As part of the collective photography exhibition Rawiya, She Who Tells A Story, the Montreal-based artist Tamara Abdul Hadi will be showing works from her project, Self Portraits from Inside Palestine.
Tamara Abdul Hadi’s interactive project, where the marginalised and repressed citizens of Palestine were offered the opportunity to take a photographic self-portrait, reflect her ideas about how people imagine themselves, whether they have an ability to control their own image and who they truly are? The results are fascinating, beautiful and ultimately humane. Here we ask the artist about the story and philosophy behind the amazing results in pictures and film.
Were the subjects of your pictures suspicious of what you were trying to do and how did you choose who to include and how to approach them?
I did not approach people, they approached the camera. I set up the camera on a tripod near a busy street and just waited for people’s curiosity to bring them over. Once they came over, I explained the project to them. Once the first person did it, others started coming.
Did you catalogue any information about your subjects’ lives and if not, why did you decide to simply represent them through a photograph?
I chose to simply represent them through a photograph because that’s what people decided to leave me with.
If people take an image of themselves, do you think that’s how they want other people to see them and how much control do they have over this?
I had spent some time in a few refugee camps in Palestine and noticed that its residents were always being photographed. I was inspired to flip that idea and give them the chance to decide, in that moment, how they want to be seen, or how they want to see themselves in an image. So I think it’s a bit of both.
The images portray a degree of humour – would you agree with that and if so, why do you think people manage to find joy even when they’re so marginalised and repressed?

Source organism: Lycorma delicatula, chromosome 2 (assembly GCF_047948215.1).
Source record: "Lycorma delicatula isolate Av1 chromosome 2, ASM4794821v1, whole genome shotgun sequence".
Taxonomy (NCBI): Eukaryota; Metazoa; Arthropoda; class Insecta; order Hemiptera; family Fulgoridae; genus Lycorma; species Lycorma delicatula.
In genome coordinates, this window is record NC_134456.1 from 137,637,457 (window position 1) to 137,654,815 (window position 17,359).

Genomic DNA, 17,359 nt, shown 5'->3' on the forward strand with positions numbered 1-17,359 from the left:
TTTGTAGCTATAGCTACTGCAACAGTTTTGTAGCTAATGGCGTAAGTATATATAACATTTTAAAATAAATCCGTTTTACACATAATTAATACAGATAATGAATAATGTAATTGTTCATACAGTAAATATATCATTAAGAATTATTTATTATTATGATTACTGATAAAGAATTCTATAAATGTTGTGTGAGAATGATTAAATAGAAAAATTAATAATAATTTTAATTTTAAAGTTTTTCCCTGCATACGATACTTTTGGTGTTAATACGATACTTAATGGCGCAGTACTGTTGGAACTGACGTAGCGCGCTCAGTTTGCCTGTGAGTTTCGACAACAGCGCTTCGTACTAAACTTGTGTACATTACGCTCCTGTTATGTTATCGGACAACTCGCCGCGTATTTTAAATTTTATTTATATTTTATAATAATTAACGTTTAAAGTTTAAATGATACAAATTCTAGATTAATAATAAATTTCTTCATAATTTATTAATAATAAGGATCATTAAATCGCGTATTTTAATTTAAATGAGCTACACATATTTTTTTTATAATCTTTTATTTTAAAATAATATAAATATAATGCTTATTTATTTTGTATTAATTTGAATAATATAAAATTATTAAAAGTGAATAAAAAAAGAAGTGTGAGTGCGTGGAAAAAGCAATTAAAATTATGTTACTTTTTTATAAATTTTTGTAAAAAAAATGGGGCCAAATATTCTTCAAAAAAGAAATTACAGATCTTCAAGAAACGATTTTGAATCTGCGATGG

I do find that there is a degree of humour in the images, but I think that solely comes from them as human beings as opposed to being marginalised or repressed. I would say that people can find joy in any given situation. As human beings, we are resilient and no matter what we are going through at the time, we can always find beauty in the smallest of things.
What made you decide to relocate to Ramallah in 2009?
I had the opportunity to be part of an art therapy programme taking place in Bethlehem in late 2009 and it was my first time travelling to Palestine. I could not get myself to leave after that – I decided to stay and work on some projects, while taking the opportunity to get to know the real Palestine. At the same time, I got a job with the UNRWA teaching photography to young Palestinian women at a vocational college, which in turn, was like a one year art therapy programme.
You worked as a photojournalist before you taught photography. Did you discover that working as a journalist created any particular misconceptions about marginalised groups of people?
Working as a photojournalist gave me the chance to get to know the Arab world on a personal level and that’s what drove me to work on projects documenting people that I felt were underrepresented.
You’ve taught photography to other marginalised communities. Do you think photography has any distinct benefits or do you see it as another artistic outlet for people to express themselves?
Photography is a great tool in building self-expression, but in terms of artistic outlets, the same can be said for poetry, music, painting and drama. I believe art therapy is vital to personal growth and is valuable in underrepresented communities.
In terms of representation of your subject matter – what are you ultimately trying to achieve?
I’m simply documenting things that inspire something in me.
Exhibition: Rawiya She Who Tells A Story photo exhibition from September 9 to October 16 at Gulf Photo Plus, Alserkal Avenue, Al Quoz (04 380 8545).
Artist: Tamara Abdul Hadi
Prices: On request